The site, which is retaining its beta tag to encourage feedback from users, was soft launched at the end of the summer, but has now made previously registration-only areas accessible on the open web.
Publish2's system lets users bookmark webpages and organise and share these links through a shortcut in their internet browser window.
These links can be tagged, edited and selected for republication on a news website as a feed or widget, which can be branded to match a site's own design as seen in the 'political picks' section of The News Tribune's site.
New features expected to launch this week include the ability for journalists to send selected links using the system to their accounts on microblogging service Twitter and social bookmarking site delicious.
Designed exclusively for journalists and with the input of working newsrooms, Karp hopes the platform's news group feature, which reporters can use to create a list of links around a news item, will create more editorial content for news sites without adding to the individual journalist's workload.
The system, he adds, could be used to involve 'print-side' journalists 'who aren't contributing much to the web', without adding to their responsibilities.
For a reporter to set up a blog, 'you've got an entirely new editorial responsibility,' he says. Whereas with this system 'it could be an easier way for a reporter to contribute something to the web', he explains.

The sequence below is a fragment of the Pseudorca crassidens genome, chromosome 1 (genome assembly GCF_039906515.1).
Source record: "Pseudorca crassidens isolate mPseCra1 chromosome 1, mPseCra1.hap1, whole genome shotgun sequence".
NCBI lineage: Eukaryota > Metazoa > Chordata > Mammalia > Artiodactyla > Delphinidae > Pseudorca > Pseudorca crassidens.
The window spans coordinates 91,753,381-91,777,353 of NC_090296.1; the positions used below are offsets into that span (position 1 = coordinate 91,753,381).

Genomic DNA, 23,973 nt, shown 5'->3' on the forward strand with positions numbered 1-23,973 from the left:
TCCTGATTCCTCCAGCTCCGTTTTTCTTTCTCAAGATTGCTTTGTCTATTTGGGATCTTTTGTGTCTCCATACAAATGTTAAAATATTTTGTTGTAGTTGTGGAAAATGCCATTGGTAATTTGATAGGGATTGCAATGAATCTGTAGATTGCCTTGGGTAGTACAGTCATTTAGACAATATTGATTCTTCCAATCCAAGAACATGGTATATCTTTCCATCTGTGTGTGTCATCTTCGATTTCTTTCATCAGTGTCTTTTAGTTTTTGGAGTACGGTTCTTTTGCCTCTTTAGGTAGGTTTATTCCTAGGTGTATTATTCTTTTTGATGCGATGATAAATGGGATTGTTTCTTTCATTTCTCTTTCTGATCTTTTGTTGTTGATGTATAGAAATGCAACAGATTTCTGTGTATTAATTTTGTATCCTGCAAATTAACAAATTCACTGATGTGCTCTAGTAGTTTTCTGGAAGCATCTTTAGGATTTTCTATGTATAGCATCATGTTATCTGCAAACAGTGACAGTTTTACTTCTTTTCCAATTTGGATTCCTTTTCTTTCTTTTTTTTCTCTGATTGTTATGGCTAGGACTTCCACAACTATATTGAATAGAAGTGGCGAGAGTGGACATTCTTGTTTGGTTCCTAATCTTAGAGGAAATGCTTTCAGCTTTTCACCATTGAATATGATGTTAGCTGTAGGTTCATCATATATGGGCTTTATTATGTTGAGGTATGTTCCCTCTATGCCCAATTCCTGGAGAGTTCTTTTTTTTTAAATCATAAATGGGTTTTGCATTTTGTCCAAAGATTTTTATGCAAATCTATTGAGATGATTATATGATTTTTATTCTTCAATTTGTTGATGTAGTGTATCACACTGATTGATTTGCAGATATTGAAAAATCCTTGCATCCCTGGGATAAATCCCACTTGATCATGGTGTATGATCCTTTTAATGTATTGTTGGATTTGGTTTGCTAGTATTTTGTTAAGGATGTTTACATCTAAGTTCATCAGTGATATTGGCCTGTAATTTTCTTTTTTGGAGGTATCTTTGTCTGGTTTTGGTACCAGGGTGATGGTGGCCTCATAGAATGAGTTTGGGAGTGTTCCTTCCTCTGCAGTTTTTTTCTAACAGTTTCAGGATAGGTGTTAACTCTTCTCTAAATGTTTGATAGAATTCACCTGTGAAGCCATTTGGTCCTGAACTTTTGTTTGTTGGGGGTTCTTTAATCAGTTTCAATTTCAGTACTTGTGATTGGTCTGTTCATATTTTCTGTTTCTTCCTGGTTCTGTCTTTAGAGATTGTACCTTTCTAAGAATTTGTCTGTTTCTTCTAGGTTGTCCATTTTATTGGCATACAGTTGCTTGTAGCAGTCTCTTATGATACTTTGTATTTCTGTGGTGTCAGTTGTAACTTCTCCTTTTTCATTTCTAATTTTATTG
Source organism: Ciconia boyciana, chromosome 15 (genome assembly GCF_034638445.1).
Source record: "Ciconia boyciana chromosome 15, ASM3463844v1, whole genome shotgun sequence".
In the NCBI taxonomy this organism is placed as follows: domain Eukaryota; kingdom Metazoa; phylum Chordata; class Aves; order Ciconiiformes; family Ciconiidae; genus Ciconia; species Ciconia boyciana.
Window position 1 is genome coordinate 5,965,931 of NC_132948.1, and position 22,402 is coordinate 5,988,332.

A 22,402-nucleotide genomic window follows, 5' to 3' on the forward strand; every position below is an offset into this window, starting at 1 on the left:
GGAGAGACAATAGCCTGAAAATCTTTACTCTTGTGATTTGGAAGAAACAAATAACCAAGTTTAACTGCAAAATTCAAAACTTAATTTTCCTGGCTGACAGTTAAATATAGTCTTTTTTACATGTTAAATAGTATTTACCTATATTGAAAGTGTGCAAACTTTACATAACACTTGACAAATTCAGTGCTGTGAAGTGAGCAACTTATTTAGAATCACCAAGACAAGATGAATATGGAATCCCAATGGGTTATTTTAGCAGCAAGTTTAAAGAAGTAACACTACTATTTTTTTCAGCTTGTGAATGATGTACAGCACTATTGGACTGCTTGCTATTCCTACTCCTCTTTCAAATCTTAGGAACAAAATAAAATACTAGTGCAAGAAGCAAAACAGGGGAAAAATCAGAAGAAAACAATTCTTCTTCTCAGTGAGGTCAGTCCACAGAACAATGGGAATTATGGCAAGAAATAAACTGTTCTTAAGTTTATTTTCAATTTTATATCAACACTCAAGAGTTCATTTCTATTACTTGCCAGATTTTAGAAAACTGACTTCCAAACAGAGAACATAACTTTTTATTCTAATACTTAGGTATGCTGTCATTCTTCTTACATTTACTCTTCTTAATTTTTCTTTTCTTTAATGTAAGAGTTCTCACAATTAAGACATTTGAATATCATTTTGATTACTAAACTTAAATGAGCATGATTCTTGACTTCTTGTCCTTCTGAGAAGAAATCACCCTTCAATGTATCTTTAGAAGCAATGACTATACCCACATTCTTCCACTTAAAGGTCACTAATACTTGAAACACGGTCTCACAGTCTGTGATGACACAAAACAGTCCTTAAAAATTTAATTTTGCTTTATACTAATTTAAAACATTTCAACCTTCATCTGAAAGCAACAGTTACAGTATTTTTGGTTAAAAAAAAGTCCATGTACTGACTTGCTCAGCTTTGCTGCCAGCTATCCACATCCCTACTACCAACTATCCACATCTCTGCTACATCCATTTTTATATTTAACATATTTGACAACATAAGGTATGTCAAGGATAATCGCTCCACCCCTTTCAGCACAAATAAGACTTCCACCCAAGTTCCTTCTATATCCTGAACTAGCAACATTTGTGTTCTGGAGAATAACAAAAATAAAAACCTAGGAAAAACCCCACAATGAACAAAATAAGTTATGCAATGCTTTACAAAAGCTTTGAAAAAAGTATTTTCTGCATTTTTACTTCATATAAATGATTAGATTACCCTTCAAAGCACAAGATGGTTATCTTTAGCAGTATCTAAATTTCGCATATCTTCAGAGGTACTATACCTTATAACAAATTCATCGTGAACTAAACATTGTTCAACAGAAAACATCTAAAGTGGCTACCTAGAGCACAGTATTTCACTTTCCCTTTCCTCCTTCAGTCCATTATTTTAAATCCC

"This is more lightweight, essentially link-blogging, and integrated into what you're already doing," says Karp.
"Newsrooms are laying people off, and you've got people taking editorial value [links to sources and research] and throwing it out."
"An individual newspaper could get their whole newsroom to do this and tap into what everybody's already reading and finding, and essentially create their own different wire services or just to publish these links on their website."
Key to the system is retaining editorial control over what links are published, says Karp, who adds that the BBC's trial of in-story links to only a handful of sources is not too limiting, but in fact the first stage of getting publishers into the practice of linking.
Links are for human judgment
"The link is an editorial judgment. It should be in most cases a human judgement, because you never know when an algorithm [used by some news sites to generate news links] is going to spit out a link and send people some place unreliable.
"There's a very legitimate concern about linking to unverified or unverifiable resources. It becomes a journalistic issue of 'can you trust the things you're linking to', because by linking to it, you are validating it."
The same fact checking process that is used by newsrooms for stories needs to be developed for links, he adds. As such, editors can have access and the final say over the links included in their title's news group on Publish2 before they are republished on a website.
Karp hopes this verification system for links can also be developed across newsrooms through Publish2's newswire feature - a wire of links tagged by other users, whose identities are open and who are confirmed by the site as journalists upon registration.
"If you find something on the newswire and another journalist or newsroom that you trust has linked to it, that's one layer of validation," he explains.
"If you think about how the traditional newswire works it's pre-vetted; the same process could happen with links, where there starts to be a vetting process across newsrooms, among journalists of stories and sources that are trustworthy."